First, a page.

Writing on video games by Steve Hernandez

Monday, June 12, 2017

How Taekwon-Do breaks its own rules

Developer: Human Entertainment
Publisher: Human Entertainment
Platform: Super Famicom
Release date: June 28, 1994

*Note: This game was only released in Japan and only supports two languages, Japanese and Korean.

Taekwon-Do is a fighting game that attempts to replicate the competitive side of Taekwondo, a martial art that emphasizes kicks. It does this by having the player select from a roster of fighters and participate in bouts held in an arena. Further, the game adheres to a set of rules that resemble the ones used in a real Taekwondo match. However, the best moment is when the game breaks those rules to surprise the player.

In contrast to other fighting games such as Street Fighter and Tekken, Taekwon-do is more grounded in reality. The fighters don't have crazy attacks or extravagant combos. Their movesets comprise punches and kicks that are assigned to the four face buttons of the controller. The directional pad is used to move, jump, and dash forward and backward. Holding the L button lets the player stand on one leg to perform other attacks. Lastly, holding the R button combined with the D-pad allows the player to strafe on the mat in eight directions. The proficiency of a fighter is determined by the amount of points that are allocated to six stats: attack, defense, speed, stamina, technique, and balance. The last stat is especially noteworthy because it is uncommon in other fighting games. A fighter with low balance is more likely to trip over themselves after dashing or jumping. As a result, they become more vulnerable to being knocked down.

A bout consists of a single two-minute round where you and and your opponent earn points by landing strikes on each other. One point is earned for striking the torso, two for striking the face, and three for a successful jump attack. You earn five points for knocking down your opponent or if they leave the mat. You win a bout by either scoring the most points, knocking down your opponent five times, or by knocking them out. You can also incur penalties by dashing away from an opponent twice in a row and by leaving the mat. This is the set of rules that the game adheres to in every bout. 

All of that changes when you reach the final bout of the game's tournament mode. Your opponent here is Yuh, an arrogant, brown-haired fighter in a dark purple gi(dabook). From the start, there is something unusual about this bout. Typically, you and your opponent simultaneously approach the center of the mat and bow to each other. But in this instance, Yuh isn't anywhere to be seen. Seconds later, he marches to the center and, without hesitation, delivers a powerful kick that sends the referee flying backwards and crashing into the scoreboard. Yuh then rushes you with a flurry of strikes as the HUD blinks and is replaced with two red and yellow meters, each one labeled "power". Yuh's assault of the referee makes a clear statement to the player. This fight will only end in one way: by knockout.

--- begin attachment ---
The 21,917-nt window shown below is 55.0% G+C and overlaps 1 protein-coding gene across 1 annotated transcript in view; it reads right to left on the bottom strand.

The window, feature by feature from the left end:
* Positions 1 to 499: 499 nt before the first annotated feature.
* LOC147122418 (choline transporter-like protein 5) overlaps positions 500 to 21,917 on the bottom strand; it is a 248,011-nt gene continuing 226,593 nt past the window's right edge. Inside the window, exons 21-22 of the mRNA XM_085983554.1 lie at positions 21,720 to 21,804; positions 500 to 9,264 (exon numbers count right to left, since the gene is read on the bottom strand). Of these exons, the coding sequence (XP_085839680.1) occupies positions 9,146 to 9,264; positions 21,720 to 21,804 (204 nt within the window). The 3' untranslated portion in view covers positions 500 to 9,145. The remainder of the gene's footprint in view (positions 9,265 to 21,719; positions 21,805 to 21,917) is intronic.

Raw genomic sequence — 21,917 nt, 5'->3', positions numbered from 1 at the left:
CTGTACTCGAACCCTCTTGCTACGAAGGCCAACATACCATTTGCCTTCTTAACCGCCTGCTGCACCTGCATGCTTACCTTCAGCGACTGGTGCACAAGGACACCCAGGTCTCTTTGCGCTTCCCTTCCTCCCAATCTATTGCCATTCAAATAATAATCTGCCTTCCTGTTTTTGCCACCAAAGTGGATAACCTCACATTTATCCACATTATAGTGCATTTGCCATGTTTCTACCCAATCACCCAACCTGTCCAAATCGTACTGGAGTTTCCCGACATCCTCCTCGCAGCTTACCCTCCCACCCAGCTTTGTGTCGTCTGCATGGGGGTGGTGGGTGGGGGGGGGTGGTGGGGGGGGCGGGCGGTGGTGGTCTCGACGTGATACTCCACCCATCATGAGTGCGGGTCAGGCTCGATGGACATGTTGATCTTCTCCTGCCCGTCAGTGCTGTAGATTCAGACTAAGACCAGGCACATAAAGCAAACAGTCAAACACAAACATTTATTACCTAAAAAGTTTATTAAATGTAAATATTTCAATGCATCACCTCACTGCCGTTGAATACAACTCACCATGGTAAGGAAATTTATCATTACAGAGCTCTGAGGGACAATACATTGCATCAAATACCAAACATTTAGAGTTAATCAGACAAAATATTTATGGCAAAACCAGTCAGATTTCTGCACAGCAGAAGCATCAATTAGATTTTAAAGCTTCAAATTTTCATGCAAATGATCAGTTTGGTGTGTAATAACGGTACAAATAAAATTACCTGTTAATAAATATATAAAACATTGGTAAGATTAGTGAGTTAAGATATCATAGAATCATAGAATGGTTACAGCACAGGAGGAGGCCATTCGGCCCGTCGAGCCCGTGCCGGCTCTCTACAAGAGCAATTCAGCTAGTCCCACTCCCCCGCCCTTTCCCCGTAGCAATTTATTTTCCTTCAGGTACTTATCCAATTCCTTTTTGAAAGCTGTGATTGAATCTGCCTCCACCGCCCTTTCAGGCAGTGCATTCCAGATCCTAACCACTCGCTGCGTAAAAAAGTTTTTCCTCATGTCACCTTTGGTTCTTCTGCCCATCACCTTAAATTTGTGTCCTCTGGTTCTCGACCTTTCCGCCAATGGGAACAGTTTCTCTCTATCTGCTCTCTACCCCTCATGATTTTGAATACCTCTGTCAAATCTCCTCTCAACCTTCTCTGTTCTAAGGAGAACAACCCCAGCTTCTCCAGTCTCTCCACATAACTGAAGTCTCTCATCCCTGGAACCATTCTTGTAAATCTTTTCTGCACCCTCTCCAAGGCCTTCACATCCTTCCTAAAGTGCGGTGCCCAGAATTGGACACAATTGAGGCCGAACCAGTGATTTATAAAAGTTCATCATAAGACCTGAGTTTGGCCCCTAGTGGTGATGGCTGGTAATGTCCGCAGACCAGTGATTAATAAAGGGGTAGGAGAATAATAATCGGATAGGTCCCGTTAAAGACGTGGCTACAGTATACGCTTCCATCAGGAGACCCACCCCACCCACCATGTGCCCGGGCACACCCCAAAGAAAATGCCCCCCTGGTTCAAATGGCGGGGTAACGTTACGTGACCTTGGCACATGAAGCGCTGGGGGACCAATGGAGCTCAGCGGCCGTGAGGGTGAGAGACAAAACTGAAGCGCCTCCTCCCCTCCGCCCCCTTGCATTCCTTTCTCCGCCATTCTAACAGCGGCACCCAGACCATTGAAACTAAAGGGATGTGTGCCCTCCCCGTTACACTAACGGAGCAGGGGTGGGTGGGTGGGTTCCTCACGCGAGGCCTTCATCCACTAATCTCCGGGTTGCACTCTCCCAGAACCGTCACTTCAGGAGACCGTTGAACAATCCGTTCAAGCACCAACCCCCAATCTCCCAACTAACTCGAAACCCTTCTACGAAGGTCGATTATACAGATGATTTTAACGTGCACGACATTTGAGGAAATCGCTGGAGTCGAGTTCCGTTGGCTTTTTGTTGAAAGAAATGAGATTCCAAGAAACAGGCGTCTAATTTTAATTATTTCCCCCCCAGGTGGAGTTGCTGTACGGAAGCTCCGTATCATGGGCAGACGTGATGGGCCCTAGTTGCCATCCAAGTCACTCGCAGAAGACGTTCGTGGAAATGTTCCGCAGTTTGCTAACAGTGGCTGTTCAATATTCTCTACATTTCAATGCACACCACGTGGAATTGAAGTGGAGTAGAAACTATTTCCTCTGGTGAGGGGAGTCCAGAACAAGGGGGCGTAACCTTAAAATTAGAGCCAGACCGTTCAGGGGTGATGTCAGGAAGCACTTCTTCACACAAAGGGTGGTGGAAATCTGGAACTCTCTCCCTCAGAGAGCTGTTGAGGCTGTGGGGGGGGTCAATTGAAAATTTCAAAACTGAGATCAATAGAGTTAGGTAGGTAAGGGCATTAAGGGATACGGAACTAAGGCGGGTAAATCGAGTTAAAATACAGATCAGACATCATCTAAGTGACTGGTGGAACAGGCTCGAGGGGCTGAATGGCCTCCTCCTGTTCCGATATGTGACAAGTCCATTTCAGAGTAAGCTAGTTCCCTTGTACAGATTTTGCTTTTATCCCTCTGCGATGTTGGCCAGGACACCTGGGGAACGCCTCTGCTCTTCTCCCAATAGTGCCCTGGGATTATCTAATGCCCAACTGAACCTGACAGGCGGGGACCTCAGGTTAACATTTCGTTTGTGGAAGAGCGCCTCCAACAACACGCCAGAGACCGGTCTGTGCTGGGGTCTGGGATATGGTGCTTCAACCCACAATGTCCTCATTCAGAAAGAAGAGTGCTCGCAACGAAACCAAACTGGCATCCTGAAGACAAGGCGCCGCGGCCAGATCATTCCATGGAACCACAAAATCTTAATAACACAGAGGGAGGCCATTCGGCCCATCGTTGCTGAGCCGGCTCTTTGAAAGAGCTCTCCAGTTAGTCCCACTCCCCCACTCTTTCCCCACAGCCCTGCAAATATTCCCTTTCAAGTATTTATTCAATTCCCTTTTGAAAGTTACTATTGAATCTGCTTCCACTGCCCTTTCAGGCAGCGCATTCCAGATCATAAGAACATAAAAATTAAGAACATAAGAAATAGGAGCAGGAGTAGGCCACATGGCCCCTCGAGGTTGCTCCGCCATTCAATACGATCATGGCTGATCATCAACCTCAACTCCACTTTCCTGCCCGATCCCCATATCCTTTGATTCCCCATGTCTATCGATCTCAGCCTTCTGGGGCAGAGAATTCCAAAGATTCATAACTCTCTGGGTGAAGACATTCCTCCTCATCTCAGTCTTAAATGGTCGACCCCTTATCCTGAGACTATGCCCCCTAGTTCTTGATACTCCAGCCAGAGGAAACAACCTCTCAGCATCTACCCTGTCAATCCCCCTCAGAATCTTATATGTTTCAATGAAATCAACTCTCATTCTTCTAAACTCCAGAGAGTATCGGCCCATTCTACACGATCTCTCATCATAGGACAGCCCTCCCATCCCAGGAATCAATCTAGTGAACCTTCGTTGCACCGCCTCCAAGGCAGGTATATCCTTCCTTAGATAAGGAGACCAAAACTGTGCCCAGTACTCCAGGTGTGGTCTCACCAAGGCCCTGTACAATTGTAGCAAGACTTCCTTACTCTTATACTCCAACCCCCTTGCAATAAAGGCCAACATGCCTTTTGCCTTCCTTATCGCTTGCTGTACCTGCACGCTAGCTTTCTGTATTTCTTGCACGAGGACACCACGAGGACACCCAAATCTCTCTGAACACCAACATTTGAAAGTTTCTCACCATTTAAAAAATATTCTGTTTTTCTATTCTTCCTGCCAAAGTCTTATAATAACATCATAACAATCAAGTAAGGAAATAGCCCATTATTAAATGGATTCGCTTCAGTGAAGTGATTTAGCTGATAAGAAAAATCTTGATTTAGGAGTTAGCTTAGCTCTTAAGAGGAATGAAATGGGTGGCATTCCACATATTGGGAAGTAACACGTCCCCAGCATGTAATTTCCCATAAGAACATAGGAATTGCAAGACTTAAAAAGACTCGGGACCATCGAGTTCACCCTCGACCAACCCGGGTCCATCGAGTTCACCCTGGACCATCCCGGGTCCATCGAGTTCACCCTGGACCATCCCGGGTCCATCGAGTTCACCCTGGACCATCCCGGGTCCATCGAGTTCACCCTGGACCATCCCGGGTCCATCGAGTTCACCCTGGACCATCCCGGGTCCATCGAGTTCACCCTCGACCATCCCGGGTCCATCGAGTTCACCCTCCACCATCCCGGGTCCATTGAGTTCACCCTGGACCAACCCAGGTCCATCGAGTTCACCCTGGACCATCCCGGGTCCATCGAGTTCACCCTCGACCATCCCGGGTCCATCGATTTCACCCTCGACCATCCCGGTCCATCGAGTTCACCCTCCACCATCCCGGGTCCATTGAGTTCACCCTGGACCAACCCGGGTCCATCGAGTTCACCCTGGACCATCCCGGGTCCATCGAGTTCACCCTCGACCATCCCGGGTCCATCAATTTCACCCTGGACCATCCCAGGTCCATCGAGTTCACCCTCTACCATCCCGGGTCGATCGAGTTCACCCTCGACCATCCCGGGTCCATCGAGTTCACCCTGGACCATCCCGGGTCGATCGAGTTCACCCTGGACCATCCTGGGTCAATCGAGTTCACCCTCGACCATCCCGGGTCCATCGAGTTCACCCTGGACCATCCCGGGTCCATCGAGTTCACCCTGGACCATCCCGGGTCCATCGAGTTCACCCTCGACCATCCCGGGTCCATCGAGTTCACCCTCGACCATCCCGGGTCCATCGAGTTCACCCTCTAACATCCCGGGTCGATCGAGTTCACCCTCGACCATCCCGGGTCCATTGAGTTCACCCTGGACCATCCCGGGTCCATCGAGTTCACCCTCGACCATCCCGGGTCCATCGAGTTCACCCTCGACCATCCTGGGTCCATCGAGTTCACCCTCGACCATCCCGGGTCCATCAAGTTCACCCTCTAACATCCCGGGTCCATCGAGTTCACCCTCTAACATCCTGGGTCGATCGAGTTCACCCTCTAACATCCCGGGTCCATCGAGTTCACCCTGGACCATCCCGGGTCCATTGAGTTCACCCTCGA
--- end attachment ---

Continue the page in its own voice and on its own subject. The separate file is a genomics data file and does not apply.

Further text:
Not only is Yuh your toughest opponent in Taekwon-Do, he is also the most talented. He is an "all-around" fighter with near perfect stats. His fighting style combines constant movement with a high volume of strikes. Even when notably exhausted, he'll continue to throw everything he has at you. This doubles as his weakness: Yuh is so relentless that he wastes an unnecessary amount of stamina. That amount is represented by the power meter. It depletes when you take damage or perform a strike, but slowly refills when you're static or moving.

Like the scoreboard, the rules are now broken. The player and Yuh can take the fight outside the mat. They can still lose balance, but cannot be knocked down until their power meter is empty. There are no penalties and the point system and time limit are no longer in effect. The usual three ways to win a bout are now reduced to just one. Lastly, there is no referee to pause the fight. It's a unique and surprising end to the game. Yuh's disregard for the rules makes him the most memorable fighter on the roster. The exclusivity of the power meters give the bout a sense of finality. With just one kick, he turns what was supposed to be just another bout into a showdown that ends up being the best moment of Taekwon-Do.



  1. the spammy rushdown when his health is low. i could not stop laughing.

    1. Haha yeah, the AI gets real desperate when its losing.


Blog Layout Designed by pipdig